Which are best for you?
Cruising on the Ocean
Ocean cruising can be the ideal holiday for many over 60s, whether they are in couples or travelling on their own. It can be very comforting to know that all your needs are likely to be looked after, such as keeping you comfortable, secure, well fed, and entertained without you having to do any more than decide what you want to do, and turn up for it! You need however to choose both the ship and the destinations carefully.
Many older passengers prefer peace and quiet. A family friendly ship, during school holidays, is likely to contain a lot of children, particularly if the cruise is a fairly short one, and if you prefer the company of your old age range you will be better looking to longer cruises, whilst the kids are at school. The passengers on world cruises are almost exclusively retired people; and whilst many of us have neither the wish nor the funds for a three-month jaunt it is usually possible to fly to and from the ships and join them for shorter stays of perhaps two weeks upwards. This gives you the opportunity to enjoy the atmosphere of a world cruise without the expenditure of both time and cash that the full circumnavigation would cost you. Do bear in mind however that those who are going all the way round, or at least halfway, usually get the first choice of both cabin and restaurant table, including the much sought after tables for two.
A large modern cruise ship can be extremely stable in even the roughest conditions, and can resemble a small city, with a well-equipped hospital, a gymnasium, at least one beauty salon/hairdresser, numerous shops and restaurants, a large theatre, and possibly both a concert hall and a cinema too. It will also have a lot of passengers; from around 2000 right up to the 6800 capacity of Royal Caribbean's Symphony of the Seas! The economies of scale make it possible for the operators of these ships to offer far lower prices than would otherwise be possible, and the range of activities can be vast. However there are disadvantages too:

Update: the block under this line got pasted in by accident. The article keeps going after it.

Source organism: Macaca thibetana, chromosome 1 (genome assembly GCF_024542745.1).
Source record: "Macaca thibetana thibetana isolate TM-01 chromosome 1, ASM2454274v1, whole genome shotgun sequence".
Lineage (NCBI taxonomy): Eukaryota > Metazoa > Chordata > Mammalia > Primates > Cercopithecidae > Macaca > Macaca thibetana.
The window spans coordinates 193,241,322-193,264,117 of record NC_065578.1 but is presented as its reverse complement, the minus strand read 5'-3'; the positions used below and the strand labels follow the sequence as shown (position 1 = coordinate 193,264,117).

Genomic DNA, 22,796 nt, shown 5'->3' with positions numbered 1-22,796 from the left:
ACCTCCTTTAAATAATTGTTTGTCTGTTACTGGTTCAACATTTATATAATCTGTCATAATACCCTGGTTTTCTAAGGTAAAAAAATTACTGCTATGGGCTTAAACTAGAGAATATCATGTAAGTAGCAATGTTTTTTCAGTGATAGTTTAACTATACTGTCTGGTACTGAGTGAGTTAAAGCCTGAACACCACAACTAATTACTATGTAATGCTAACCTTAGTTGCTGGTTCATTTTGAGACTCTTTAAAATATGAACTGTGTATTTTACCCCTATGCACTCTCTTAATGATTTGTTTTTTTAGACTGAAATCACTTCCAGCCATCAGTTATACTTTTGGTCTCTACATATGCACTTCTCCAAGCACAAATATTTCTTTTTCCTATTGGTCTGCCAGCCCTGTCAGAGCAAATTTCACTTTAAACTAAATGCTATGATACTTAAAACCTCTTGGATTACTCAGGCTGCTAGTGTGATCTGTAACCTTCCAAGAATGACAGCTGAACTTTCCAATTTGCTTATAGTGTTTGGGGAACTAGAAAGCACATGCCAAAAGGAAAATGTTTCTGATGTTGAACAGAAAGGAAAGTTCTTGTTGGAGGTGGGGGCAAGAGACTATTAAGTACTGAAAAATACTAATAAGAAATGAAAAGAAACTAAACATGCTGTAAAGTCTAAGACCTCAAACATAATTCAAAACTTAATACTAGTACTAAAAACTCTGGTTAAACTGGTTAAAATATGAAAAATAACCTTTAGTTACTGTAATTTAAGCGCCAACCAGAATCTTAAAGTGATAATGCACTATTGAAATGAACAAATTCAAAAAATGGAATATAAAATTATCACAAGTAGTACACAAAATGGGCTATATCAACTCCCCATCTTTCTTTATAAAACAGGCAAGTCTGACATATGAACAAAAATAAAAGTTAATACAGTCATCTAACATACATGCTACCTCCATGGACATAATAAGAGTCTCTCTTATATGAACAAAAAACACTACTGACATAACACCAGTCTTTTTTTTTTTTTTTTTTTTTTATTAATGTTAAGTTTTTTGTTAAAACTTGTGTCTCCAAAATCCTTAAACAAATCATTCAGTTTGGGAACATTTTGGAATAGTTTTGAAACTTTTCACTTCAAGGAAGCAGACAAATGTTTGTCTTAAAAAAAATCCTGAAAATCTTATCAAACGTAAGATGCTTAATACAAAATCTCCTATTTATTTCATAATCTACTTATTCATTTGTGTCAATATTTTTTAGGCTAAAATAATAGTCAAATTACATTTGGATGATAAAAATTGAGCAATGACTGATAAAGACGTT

1) Disembarkation at ports of call can be a problem. It is very difficult for most ports to handle several thousand people arriving at one time; particularly if there are other ships arriving on the same day.
2) Large ships usually require purpose made berths. These can sometimes mean that they are tied up in a container port, where the view from the ship is not terribly inspiring for those who choose to stay on board.
3) Many ports simply cannot accommodate these large ships, and so the choice of itinerary is narrowed considerably.
Smaller ships are more intimate, meaning that you can usually get to know your fellow passengers more easily. They are able to dock in the smaller ports, which means that you can not only enjoyed a larger choice of destinations, but you can usually get closer to any inland attractions that you wish to visit, thus cutting down on the matter of time you have to spend travelling to and from then on a coach. Some of the smaller ships are much more individual in design than the larger ones, with lots of polished brass and teak decking; and it is often much easier to chat to the ship's officers than would be the case on the larger ones. It is little wonder that many passengers start to feel part of a family, and revisit these more intimate ships time and again.
Because of their lower number of passengers some of these small ships are ideally suited to theme cruises for those passengers who have a particular interest in, say, music, history, wildlife, etc.
On the minus side a cabin can be smaller, or cost more, that it's equivalent on the larger ships; and they are not usually as stable as their larger brethren. This is not necessarily a problem however if you pick your date and destination properly; whilst you might not want to sail on one in the Atlantic in February, the Mediterranean in August could be a different matter entirely.
A multi-masted tall ship is a magnificent sight when under sail, and a holiday or one can offer you an experience close to that of a private yacht. Although sailors have used wind power for many hundreds of years most of these ships belong firmly in the 21st-century, with every modern convenience and, often, they offer a superb dining experience and first-class service. If you are the more adventurous type of traveller and prefer the more relaxed atmosphere of a bygone age this kind of holiday may be perfect for you. Informality is often the rule and you may even find yourself helping with pulling on ropes or even taking the tiller!
On the downside; passageways tend to be narrow, there can be a lot of steps to negotiate and, particularly whilst under sail, the ship can heel over somewhat so those whose mobility is impaired or whose fitness is less than perfect may find this a less than perfect experience. Overall; it's best to have some prior experience on the water before stepping up to a tall ship.
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